I’m not going to go into a break down of the highs and lows of Dennis Hoppers career or write a eulogy, I leave that for many others who will continue to do so throughout the week. Suffice to say the dude blew my mind more times than I can count and I’m happy the last film I saw him in was “Elegy” where he so brilliantly delivered the goods. If you’ve not seen it, you must, but be warned it’s not an easy film to watch, however beautiful it is (certainly even less so now for Hopper’s part).
We’ll all be re-watching Hopper’s roles with greater gravity for a while, but I’d prefer to celebrate his work as a filmmaker at the moment. I still find it unbelievable that after debuting as a director with a film as genius as “Easy Rider” that we do not know Dennis Hopper first as a director. Paul Joyce writes in a Guardian piece that I recommend reading, “It was Dennis’s great regret that he only achieved eight credits as a director (against over 200 as an actor) and he felt that those talents were badly neglected.”
I couldn’t agree more, though I’m still so happy we have all those roles to rejoice in, “Blue Velvet,” “Basquiat,” “Hoosiers,” “Apocalypse now,” it makes no sense to list them, “The Osterman Weekend,” there are far too many, “River’s Edge,” “Rebel Without a Cause….” But with music on the mind, it’s easy to focus on some of Hoppers finest contributions. Specifically, one of his most underrated, the 1988 film “Colors.” You know, 70,000 gang members. One million guns. Two cops (Robert Duvall and Sean Penn). This was during the height of late Reagan-era gang violence. Bloods and Crips were all the rage. Hip hop was exploding and people still called rappers, rappers.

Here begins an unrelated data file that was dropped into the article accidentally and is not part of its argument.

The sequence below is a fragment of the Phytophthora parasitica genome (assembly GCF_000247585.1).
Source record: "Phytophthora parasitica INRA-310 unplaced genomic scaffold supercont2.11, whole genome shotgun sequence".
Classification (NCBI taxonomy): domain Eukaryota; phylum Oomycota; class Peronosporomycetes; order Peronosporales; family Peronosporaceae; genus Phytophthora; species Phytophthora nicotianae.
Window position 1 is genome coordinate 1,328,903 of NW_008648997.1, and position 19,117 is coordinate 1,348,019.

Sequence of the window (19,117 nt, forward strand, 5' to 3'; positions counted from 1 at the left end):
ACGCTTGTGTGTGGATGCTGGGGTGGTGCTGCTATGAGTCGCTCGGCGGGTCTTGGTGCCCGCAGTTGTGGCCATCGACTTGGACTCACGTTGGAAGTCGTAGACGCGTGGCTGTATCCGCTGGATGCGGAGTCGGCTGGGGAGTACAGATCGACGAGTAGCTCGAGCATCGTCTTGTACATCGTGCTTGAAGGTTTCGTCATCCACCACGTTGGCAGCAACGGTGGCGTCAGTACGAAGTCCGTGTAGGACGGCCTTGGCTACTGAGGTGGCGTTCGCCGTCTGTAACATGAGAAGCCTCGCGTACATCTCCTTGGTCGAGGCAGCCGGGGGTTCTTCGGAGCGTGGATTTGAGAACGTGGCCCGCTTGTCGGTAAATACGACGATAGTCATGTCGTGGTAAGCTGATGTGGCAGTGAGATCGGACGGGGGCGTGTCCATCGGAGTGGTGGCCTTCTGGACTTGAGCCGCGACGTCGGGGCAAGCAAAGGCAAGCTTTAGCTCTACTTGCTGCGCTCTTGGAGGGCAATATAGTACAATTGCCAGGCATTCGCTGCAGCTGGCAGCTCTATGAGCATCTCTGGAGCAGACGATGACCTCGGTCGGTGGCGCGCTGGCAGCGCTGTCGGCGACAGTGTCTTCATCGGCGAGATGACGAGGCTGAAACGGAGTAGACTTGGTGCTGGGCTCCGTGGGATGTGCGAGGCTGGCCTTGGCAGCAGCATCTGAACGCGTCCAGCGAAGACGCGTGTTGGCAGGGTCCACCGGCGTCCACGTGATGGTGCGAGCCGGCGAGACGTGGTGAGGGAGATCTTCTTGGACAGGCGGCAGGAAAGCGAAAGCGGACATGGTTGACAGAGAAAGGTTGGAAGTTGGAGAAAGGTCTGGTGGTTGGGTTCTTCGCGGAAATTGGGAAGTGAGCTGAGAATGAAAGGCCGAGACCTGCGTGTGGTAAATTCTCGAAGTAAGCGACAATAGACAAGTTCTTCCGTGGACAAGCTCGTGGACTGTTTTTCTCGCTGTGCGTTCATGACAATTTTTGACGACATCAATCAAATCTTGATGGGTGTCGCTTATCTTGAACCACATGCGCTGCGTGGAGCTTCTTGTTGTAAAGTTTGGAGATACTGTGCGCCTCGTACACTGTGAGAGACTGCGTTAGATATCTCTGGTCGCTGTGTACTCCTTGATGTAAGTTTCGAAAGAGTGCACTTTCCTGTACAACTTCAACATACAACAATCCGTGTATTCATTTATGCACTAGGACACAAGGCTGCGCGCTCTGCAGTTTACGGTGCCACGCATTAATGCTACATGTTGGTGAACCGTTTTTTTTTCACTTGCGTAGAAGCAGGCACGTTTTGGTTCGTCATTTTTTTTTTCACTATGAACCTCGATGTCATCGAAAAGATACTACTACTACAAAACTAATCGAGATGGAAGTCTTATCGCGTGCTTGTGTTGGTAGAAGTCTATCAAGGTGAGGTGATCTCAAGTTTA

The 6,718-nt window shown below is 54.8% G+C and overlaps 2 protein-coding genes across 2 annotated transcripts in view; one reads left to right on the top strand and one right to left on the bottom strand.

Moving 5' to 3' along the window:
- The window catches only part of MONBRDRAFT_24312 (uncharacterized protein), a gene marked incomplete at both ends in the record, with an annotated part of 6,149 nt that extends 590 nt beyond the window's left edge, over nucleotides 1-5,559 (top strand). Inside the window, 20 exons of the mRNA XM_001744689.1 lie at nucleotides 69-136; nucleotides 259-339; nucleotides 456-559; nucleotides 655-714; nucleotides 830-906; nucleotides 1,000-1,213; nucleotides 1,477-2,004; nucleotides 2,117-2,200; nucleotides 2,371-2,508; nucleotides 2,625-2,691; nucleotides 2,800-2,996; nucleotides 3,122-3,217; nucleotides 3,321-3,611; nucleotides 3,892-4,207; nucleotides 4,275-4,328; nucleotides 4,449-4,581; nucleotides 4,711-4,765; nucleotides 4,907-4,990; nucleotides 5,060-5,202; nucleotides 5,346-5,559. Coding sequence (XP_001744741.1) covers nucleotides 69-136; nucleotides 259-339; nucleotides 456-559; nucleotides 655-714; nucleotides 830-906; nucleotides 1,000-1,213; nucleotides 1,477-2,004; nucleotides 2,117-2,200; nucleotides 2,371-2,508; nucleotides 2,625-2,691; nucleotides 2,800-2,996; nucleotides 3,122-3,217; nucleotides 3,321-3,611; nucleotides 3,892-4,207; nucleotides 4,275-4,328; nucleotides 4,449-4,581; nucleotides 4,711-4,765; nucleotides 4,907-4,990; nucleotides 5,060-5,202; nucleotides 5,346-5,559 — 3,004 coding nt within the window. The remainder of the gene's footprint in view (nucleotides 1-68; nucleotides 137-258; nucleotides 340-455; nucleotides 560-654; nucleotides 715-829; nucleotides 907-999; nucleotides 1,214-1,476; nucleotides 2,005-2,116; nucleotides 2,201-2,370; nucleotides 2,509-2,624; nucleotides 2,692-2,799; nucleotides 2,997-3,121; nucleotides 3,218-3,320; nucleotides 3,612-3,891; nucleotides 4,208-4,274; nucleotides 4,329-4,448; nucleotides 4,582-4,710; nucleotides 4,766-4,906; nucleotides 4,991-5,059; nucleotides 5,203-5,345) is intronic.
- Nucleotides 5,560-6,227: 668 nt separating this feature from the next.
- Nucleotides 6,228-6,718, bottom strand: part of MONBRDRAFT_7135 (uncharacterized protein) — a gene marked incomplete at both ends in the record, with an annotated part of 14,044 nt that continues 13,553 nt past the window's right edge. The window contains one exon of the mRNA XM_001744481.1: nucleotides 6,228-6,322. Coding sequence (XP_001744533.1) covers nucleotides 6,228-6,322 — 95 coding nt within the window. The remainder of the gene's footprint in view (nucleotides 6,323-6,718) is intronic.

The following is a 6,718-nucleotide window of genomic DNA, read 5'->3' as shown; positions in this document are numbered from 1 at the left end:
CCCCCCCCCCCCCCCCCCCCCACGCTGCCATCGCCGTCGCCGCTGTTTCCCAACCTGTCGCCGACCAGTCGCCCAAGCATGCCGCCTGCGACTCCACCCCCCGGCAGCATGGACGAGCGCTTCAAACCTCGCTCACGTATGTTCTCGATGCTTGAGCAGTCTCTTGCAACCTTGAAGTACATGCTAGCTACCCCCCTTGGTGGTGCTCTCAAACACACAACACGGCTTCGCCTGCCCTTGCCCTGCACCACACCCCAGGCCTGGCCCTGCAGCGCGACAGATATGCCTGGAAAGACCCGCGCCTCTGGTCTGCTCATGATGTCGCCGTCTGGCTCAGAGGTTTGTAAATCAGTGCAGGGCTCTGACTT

Along came “Colors” and just nailed it, shit had cred. Real gangsters, real rappers, fools getting shot and Sean Penn beating the shit out of people on set. The music was awesome then, and I think the use of Ice-T’s song, “Colors” during the prison scene where Crips pour in one end and Bloods pour in the other, will forever sum up the absurd reality of inner city urban decay from the period.
And we can’t forget other elements of the soundtrack either, like Eric B & Rakim’s contribution, “Paid In Full.” That song was so hard and so dope, you can still throw it on to this day and just blow a place out. Simply put, it’s one of the best songs ever recorded, regardless of genre. Thank you Eric B, Rakim, and Dennis Hopper.
Eric B & Rakim’s Paid In Full from the “Colors” soundtrack.
Of course, “Easy Rider” remains the most alluring film to talk about, especially in regards to soundtracks, but there’s plenty enough talk about that already. The film and it’s music are as much a part of our National identity as a full tank of gas an open road. As much as Dennis Hopper, whose finest works as a director were so brilliantly pertinent to the time in which he made them, they’re like time capsules now – with unforgettable soundtracks.